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Wall Tiles https://www.amazon.ca/dp/B016UPADF0/

I'm thinking of adding soundproofing to my home's bedroom using these tiles and Green Glue. There is only 1 shared wall + door between this bedroom and the rest of the house.

My hope is the soundproofing comes from the Green Glue (not the tiles) which is supposed to adsorb sound and exchange it for heat: https://www.greengluecompany.com/ The tiles are only there to support the Green Glue, and for aesthetics.

Would that work? Any risks? Would you say I still need to add extra soundproofing behind the drywall?

The goal is to keep sounds inside the bedroom. So, for example, it won't travel to other bedrooms and wake people up. Sounds I'm trying to damper are TV or.. erm.. being with the wife.

  • That's not going to do anything to soundproof your room. It depends on what kind of sound you're trying to reduce, but rebuilding the wall is the only way to reduce a lot of it. – Dotes Apr 5 at 13:10
  • In which direction are you hoping to attenuate sound? You need to revise to describe your situation and goals better. The question isn't answerable as it is. – isherwood Apr 5 at 15:10
  • Thank you @isherwood, I added more context. – SilentSteel Apr 9 at 12:35
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I'm skeptical that these panels will help with soundproofing. I didn't see anything in the description of the material that called out it's soundproofing characteristics and it does not seem to be thick enough to do much. Per the questions section at the URL you posted for Amazon:

Question: How thick are these?
Answer: Hi Steve. The panels are only 2-3 mm on the flat areas of the panel and hollow in the back. The embossed areas come out about half inch. Thank you

You need to assess where the sound you are hearing is coming from and determine the best way to block or absorb that sound.

Here is an article that covers tips on soundproofing. The article makes the point that most of the sound coming into your room will be from the windows and offers suggestions.

  • The soundproofing comes from the Green Glue which is supposed to adsorb sound and exchange it for heat. greengluecompany.com The tiles are only there to support the Green Glue. – SilentSteel Apr 9 at 12:29
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Whatever you are doing with the green glue is fine but the most important thing is to take all of the drywall off the walls and pack the cavities with mineral wool insulation - jam packed. This will outproduce anything else 5 times over.

I mention this because as another poster said you will need to add another layer of drywall for the green glue so you might as well do it right. Note that adding another layer of drywall effects door and trim and closets. So quite a big undertaking.

I would also add is that most sound goes out the door cavity. Two really easy things you could test to reduce sound:

  1. Hang thick yoga mat over the door - as close as you can to it. I have even seen people cut out the door knob in the mat. Also a towel at the bottom of the doorway to cover gap.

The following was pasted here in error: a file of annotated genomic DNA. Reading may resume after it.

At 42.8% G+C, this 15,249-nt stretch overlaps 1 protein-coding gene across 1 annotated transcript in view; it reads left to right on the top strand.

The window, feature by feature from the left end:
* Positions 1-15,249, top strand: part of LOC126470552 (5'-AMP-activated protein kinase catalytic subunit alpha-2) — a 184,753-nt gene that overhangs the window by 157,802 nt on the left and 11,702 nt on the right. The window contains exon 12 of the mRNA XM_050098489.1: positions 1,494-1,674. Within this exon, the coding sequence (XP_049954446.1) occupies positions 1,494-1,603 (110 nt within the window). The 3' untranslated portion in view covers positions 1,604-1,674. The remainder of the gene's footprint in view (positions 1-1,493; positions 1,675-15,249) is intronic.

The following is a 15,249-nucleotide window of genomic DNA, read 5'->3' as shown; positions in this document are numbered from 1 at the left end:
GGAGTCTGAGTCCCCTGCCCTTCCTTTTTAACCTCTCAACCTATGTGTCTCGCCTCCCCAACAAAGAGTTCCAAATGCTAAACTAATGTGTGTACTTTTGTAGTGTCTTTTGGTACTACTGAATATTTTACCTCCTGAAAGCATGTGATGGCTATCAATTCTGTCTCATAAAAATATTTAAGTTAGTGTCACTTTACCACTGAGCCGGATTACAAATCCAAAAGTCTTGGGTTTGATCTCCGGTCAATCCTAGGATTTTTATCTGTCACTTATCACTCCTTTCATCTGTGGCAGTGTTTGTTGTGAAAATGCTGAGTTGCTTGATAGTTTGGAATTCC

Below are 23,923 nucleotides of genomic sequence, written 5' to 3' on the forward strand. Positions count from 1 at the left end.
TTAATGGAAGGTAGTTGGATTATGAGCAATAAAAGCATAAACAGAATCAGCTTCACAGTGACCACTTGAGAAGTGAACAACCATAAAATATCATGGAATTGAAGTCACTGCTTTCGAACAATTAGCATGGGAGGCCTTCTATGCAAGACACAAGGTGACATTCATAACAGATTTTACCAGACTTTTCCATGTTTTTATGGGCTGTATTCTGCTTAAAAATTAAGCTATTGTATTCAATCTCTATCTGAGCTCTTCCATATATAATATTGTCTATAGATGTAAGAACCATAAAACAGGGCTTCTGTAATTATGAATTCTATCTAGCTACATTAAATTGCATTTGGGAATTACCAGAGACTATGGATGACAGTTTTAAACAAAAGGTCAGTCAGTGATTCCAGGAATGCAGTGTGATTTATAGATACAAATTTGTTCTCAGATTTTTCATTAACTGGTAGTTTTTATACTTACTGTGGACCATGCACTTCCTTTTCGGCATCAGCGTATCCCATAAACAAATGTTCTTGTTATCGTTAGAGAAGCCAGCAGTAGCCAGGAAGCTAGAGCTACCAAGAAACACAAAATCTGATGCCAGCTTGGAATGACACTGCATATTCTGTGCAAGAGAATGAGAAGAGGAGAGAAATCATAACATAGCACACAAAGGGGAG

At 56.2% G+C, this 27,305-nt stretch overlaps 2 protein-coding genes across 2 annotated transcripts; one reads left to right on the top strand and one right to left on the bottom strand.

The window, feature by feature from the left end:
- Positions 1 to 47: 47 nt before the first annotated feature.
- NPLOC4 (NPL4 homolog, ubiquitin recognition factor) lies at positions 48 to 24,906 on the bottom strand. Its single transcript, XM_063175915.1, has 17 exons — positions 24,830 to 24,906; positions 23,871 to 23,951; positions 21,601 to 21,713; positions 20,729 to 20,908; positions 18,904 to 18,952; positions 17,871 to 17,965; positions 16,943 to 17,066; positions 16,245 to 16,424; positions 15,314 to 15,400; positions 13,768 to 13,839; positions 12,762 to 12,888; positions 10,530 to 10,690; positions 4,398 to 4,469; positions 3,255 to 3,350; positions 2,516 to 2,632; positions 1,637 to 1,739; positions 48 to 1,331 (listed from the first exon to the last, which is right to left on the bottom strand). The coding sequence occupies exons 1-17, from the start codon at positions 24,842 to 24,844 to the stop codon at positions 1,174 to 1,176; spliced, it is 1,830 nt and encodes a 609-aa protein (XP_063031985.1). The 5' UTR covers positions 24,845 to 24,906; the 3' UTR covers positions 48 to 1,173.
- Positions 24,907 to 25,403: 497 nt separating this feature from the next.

2. A thin big pillow behind TV. A lot of the bass from the TV sound travels out the back. You can get rid of this volume in other rooms by dampening it right by the TV.

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GreenGlue (GG) is not an adhesive, so it will not suffice in securing the tiles to the wall. Instead, you will need a double layer of drywall for this. The GG will be sandwiched between the two layers and the panels will be applied to the second layer per their own directions.

Assuming you already have the first layer, get yourself some additional 1/4" drywall panels. Apply the GG to the back of these panels per the directions, find the seams of the existing drywall panels, and stagger the new panels over them. Remember that drywall in home applications is horizontal, not vertical, so you will need to do some tricky drywall cutting/snapping to stagger the new panels. In the off chance that the existing drywall was hung vertically, staggering will be much easier. You're not done yet, though, because you will have gaps between the new drywall panels that will need to be filled with sound-dampening compound. A single tube of accoustical caulk should fill in these gaps (I've used QuietSeal, but GG makes their own as well). You will likely not need to mud or tape the new layer of drywall since you're going to cover it all up with these tiles.

Lastly, I will advise not to forget about flanking paths. You can soundproof a wall, but, if there is space beneath the floor (crawl space or another story) or above the ceiling (attic space), sound could flank below and above the wall you soundproofed and reach the room on the other side depending on the noise level. Edit: I just read the new info you added. This application should help contain noise generated by television and sweaty surfaces of skin slapping together.

So there's obviously a lot more to soundproofing than meets the eye. If you go my route, you will need to learn how to measure, cut/snap, and fasten drywall, but there are a lot of easy tutorials on how to do that.

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